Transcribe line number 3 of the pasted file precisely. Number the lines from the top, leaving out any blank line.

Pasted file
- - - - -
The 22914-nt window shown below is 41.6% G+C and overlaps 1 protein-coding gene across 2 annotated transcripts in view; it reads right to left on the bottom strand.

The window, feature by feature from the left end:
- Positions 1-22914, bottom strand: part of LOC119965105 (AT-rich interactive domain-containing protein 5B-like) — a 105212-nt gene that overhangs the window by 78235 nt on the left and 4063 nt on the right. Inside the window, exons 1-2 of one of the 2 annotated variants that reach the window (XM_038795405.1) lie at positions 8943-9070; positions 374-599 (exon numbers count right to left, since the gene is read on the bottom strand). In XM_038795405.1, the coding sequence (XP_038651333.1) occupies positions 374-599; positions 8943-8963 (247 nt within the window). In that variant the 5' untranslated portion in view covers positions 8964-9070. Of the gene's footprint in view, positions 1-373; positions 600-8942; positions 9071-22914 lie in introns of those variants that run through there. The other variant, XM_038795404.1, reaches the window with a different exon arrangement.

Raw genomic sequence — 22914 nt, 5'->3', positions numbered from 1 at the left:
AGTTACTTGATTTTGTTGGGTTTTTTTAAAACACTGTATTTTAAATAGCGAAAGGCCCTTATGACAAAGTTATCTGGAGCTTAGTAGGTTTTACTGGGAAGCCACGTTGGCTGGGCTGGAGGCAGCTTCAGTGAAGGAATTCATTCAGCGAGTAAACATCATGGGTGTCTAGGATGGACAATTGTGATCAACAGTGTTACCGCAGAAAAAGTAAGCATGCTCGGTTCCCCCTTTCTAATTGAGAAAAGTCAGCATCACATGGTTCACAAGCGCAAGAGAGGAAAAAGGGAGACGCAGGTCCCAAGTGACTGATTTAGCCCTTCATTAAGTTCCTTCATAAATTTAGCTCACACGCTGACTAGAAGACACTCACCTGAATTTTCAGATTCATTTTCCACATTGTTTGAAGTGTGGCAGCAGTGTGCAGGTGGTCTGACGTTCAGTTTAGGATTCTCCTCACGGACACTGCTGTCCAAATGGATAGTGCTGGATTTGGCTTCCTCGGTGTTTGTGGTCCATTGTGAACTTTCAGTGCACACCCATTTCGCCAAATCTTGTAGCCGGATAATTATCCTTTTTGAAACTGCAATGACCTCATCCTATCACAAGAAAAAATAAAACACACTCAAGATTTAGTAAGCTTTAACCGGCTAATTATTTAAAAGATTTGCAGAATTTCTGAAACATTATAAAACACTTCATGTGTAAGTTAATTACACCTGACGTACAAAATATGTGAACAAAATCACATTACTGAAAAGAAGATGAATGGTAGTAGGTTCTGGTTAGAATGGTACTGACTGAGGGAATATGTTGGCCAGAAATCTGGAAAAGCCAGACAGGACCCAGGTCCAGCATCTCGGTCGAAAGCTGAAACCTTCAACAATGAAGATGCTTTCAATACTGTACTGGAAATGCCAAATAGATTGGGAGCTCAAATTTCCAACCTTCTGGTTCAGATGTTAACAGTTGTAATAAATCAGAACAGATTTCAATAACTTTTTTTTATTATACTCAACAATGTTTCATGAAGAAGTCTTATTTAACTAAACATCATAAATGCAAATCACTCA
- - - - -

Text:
- Positions 1-22914, bottom strand: part of LOC119965105 (AT-rich interactive domain-containing protein 5B-like) — a 105212-nt gene that overhangs the window by 78235 nt on the left and 4063 nt on the right. Inside the window, exons 1-2 of one of the 2 annotated variants that reach the window (XM_038795405.1) lie at positions 8943-9070; positions 374-599 (exon numbers count right to left, since the gene is read on the bottom strand). In XM_038795405.1, the coding sequence (XP_038651333.1) occupies positions 374-599; positions 8943-8963 (247 nt within the window). In that variant the 5' untranslated portion in view covers positions 8964-9070. Of the gene's footprint in view, positions 1-373; positions 600-8942; positions 9071-22914 lie in introns of those variants that run through there. The other variant, XM_038795404.1, reaches the window with a different exon arrangement.